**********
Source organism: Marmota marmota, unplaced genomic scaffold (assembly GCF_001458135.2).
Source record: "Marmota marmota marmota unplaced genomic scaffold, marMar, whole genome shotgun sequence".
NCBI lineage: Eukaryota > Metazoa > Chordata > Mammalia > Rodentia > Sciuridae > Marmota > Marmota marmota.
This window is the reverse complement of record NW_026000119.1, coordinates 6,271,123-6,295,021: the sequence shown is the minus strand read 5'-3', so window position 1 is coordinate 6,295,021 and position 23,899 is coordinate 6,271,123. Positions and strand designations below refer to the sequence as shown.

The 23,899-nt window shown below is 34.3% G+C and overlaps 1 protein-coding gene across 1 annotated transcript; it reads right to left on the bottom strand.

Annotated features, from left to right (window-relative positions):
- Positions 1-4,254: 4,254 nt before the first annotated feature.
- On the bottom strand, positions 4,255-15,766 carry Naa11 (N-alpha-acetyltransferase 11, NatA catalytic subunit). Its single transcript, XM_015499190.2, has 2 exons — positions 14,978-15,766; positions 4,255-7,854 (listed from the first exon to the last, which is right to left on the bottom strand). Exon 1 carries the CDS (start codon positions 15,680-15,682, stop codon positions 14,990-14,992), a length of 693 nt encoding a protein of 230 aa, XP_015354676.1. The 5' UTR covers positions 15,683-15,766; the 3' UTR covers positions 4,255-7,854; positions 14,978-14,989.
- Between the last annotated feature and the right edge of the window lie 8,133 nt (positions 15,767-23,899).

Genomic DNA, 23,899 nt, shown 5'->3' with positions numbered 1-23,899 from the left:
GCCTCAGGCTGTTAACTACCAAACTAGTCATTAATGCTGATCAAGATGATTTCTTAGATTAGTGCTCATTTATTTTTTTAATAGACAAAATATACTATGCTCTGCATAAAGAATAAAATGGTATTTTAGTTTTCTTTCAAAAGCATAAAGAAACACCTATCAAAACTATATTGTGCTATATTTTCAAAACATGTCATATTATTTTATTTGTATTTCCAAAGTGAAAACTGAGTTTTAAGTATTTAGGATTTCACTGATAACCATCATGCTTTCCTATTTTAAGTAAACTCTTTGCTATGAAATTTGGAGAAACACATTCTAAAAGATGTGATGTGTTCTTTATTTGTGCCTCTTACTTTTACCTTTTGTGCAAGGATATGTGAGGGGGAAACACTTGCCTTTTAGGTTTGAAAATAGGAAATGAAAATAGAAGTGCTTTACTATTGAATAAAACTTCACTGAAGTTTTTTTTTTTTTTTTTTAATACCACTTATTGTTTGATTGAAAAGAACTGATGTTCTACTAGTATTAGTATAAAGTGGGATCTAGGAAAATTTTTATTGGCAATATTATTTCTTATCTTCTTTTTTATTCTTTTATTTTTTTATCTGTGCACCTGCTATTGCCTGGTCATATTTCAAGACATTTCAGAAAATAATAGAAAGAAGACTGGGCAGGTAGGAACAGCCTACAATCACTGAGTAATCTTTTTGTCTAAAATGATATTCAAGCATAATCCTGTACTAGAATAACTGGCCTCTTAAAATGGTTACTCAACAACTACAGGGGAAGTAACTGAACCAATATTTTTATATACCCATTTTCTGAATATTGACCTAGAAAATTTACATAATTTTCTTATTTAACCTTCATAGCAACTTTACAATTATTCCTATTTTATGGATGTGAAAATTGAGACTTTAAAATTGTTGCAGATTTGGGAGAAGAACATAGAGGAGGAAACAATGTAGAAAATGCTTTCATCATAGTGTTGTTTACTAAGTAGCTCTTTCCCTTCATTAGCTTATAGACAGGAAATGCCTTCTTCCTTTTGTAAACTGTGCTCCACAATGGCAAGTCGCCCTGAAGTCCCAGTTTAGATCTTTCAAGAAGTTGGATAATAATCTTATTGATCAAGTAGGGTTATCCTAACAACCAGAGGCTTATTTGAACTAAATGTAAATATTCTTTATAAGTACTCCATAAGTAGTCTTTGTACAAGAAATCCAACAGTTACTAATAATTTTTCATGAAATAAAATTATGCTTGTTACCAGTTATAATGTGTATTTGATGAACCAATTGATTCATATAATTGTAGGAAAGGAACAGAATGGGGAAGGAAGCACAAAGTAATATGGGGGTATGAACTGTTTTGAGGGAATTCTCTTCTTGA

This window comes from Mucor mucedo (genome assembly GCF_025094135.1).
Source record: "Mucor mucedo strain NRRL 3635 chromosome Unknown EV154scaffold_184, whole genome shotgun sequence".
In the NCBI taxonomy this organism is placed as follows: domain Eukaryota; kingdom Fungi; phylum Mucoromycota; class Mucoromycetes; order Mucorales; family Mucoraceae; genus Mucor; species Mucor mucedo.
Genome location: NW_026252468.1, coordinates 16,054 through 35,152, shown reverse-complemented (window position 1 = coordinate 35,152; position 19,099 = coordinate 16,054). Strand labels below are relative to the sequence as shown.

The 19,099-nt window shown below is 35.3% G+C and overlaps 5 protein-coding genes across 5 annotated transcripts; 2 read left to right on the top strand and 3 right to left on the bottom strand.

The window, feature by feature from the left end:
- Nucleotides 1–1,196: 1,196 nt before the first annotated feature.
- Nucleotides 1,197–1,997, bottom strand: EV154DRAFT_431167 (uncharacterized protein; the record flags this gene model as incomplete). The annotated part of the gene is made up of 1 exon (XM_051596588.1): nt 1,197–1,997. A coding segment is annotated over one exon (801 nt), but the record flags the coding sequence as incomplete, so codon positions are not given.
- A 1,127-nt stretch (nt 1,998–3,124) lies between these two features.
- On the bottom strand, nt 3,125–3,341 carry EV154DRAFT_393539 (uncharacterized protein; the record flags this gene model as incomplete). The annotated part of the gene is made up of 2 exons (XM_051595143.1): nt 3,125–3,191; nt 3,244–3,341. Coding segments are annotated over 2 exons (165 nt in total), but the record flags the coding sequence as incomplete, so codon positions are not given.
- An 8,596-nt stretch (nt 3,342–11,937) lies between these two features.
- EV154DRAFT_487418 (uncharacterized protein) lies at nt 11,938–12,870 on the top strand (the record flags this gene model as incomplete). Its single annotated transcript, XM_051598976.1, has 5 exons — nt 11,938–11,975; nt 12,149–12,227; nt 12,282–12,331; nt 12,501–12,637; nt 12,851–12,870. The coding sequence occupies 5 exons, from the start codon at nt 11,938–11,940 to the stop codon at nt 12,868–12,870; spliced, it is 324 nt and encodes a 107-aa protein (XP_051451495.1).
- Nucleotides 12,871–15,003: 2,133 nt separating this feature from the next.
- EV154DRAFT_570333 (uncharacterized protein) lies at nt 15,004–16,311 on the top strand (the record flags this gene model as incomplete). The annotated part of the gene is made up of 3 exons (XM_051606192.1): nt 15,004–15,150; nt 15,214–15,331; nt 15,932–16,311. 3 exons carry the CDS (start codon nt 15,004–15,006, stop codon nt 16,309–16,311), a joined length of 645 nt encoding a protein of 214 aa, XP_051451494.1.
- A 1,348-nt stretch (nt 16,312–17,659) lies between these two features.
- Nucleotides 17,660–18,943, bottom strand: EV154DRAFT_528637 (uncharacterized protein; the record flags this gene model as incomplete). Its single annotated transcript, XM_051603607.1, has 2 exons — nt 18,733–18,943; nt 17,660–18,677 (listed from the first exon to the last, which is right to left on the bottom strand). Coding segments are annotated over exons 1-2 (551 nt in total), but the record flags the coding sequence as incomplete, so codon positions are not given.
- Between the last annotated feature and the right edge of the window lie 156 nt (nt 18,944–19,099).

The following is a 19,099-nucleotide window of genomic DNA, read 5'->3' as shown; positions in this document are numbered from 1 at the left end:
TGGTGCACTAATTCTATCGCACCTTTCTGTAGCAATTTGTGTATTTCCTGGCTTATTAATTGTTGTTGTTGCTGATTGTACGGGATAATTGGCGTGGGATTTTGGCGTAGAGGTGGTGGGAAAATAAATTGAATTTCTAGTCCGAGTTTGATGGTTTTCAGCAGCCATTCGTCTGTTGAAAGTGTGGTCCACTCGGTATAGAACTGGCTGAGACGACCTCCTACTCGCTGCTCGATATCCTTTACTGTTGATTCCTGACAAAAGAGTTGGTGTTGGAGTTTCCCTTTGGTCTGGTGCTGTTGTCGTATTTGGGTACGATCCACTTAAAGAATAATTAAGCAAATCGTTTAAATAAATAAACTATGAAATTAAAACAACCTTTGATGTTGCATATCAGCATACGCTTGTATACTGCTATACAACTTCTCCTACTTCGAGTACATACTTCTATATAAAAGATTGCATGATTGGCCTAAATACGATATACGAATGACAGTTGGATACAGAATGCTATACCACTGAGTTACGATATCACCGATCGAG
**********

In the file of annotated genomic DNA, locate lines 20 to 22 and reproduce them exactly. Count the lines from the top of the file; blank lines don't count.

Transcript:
- A 1,127-nt stretch (nt 1,998–3,124) lies between these two features.
- On the bottom strand, nt 3,125–3,341 carry EV154DRAFT_393539 (uncharacterized protein; the record flags this gene model as incomplete). The annotated part of the gene is made up of 2 exons (XM_051595143.1): nt 3,125–3,191; nt 3,244–3,341. Coding segments are annotated over 2 exons (165 nt in total), but the record flags the coding sequence as incomplete, so codon positions are not given.
- An 8,596-nt stretch (nt 3,342–11,937) lies between these two features.